It’s not just Vitamin A — lutein and zeaxanthin, two other carotenoids found in pumpkin and the main dietary compounds found in the retina, are linked to lowering the risk of cataracts and age-related macular degeneration (the leading cause of severe, permanent vision loss in older adults). Additionally, lutein, zeaxanthin, vitamin E and other carotenoids like beta-carotene act as a natural sunblock. They are among the antioxidants that can internally boost your skin’s defenses against UV rays (however, still use that sunscreen!).
Vitamin C is also crucial in the production of the protein collagen, a key component in blood clotting and providing structure to your skin. Additionally, this vitamin increases your white blood cell production, assisting in the function of immune cells and speeding up the process of healing wounds. Just one cup of pumpkin is equal to 19% of your daily recommended dose of Vitamin C. Is that Jack O'Lantern starting to look tasty yet?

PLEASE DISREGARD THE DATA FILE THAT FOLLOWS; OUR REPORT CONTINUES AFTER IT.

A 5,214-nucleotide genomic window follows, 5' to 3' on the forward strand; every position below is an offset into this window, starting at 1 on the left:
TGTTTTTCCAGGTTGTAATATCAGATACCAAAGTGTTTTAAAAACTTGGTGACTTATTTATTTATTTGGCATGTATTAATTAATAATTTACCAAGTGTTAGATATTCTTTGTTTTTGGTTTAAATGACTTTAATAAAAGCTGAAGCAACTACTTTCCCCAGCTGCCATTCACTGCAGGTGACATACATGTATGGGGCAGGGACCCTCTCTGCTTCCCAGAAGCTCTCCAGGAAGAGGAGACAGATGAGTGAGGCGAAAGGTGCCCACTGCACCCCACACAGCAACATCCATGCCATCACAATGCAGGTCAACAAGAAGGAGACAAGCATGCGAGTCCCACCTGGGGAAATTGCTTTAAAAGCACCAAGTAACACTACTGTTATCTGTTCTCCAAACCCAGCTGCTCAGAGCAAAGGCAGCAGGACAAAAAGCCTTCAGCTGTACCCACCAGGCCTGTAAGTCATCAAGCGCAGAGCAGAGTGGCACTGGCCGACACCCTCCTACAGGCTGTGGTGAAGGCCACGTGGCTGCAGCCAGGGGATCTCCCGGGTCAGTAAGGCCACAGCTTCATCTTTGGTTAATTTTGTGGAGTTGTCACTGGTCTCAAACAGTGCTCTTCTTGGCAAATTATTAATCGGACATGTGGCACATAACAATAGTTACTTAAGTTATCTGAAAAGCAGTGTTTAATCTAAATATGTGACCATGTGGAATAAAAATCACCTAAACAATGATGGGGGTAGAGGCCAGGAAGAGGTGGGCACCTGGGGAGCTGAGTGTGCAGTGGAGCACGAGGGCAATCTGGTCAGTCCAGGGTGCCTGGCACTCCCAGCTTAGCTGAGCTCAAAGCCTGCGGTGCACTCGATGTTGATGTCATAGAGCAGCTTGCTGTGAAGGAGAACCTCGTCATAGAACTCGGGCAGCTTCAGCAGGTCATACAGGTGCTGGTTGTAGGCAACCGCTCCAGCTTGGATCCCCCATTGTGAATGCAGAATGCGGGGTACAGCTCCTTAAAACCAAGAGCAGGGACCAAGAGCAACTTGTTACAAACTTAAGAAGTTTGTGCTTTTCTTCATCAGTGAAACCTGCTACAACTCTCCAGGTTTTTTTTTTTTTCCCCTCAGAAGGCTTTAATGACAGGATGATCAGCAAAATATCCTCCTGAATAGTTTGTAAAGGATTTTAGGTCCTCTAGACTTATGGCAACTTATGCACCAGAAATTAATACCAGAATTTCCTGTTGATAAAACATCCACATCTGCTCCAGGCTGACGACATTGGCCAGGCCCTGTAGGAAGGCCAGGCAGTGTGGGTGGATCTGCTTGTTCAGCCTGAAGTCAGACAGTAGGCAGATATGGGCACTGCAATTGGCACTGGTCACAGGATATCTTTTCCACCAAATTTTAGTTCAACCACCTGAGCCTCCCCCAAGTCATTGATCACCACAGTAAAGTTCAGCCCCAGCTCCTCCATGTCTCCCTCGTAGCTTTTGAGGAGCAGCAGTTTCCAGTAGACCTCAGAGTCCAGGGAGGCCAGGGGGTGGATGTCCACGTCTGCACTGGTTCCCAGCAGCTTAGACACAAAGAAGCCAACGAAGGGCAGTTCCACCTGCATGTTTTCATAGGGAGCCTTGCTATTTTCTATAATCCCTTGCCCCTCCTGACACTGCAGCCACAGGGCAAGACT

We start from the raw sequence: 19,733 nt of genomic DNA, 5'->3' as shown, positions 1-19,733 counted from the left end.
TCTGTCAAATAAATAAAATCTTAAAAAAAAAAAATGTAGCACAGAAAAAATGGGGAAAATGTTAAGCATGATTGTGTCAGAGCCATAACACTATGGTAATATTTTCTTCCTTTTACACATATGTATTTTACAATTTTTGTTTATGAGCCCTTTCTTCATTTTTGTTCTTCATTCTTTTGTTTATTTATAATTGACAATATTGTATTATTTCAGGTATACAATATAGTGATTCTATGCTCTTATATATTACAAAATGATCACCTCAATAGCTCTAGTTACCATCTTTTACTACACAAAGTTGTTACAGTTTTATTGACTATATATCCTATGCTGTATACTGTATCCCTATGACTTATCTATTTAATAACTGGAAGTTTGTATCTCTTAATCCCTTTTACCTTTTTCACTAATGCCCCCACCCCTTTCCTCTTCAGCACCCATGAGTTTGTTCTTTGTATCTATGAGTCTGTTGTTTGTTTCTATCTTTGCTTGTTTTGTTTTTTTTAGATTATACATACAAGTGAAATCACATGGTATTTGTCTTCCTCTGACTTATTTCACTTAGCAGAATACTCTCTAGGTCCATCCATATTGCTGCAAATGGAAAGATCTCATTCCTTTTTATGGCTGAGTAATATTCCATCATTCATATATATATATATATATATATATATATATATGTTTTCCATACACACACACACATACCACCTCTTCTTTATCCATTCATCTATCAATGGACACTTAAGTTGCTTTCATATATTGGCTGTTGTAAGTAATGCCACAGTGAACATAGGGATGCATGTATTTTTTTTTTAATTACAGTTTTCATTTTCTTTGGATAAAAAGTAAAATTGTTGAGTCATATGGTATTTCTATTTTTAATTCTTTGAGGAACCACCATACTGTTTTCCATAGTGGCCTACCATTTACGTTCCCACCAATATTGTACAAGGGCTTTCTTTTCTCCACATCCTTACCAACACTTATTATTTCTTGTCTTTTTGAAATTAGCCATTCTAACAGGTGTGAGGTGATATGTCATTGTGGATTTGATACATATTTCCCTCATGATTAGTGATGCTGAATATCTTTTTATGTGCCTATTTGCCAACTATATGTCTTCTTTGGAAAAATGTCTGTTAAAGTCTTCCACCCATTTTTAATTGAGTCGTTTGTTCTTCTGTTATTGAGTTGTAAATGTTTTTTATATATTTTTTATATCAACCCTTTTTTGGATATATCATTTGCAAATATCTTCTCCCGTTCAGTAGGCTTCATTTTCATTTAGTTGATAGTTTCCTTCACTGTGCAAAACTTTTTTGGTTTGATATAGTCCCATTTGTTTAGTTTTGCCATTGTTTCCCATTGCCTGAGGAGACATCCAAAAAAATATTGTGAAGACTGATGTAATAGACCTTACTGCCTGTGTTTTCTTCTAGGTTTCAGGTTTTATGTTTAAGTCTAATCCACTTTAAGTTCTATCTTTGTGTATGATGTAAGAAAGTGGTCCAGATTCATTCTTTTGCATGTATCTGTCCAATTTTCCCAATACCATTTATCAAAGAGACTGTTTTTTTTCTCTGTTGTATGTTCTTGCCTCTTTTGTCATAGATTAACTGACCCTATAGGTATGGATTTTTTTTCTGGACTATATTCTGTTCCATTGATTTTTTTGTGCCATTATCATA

Potassium & Heart Health
Cardiovascular disease is the leading cause of death in America and potassium plays an important role in heart health. One cup chopped pumpkin provides 16% of your RDI of potassium. This mineral reduces the risk of cardiovascular disease and stroke by lowering blood pressure. Imagine how a diet of foods rich in nutrients just like pumpkin could keep your heart healthy and strong for the long term.
Fiber & Digestive Regulation
There is a hefty amount of fiber in each serving of pumpkin. As you probably know, fiber regulates bowel movements, allowing for a healthy flow through your digestive tract and lowering your risk of colon cancer. In each cup of pumpkin, you are receiving 2.7 grams of fiber. Not only that but pumpkin is 94% water. Low in calories and high in nutrients, pumpkin’s fiber content will curb your appetite, promote regular bowel movements, foster a healthy gut, and reduce the stress on your colon.
Seeds & Magnesium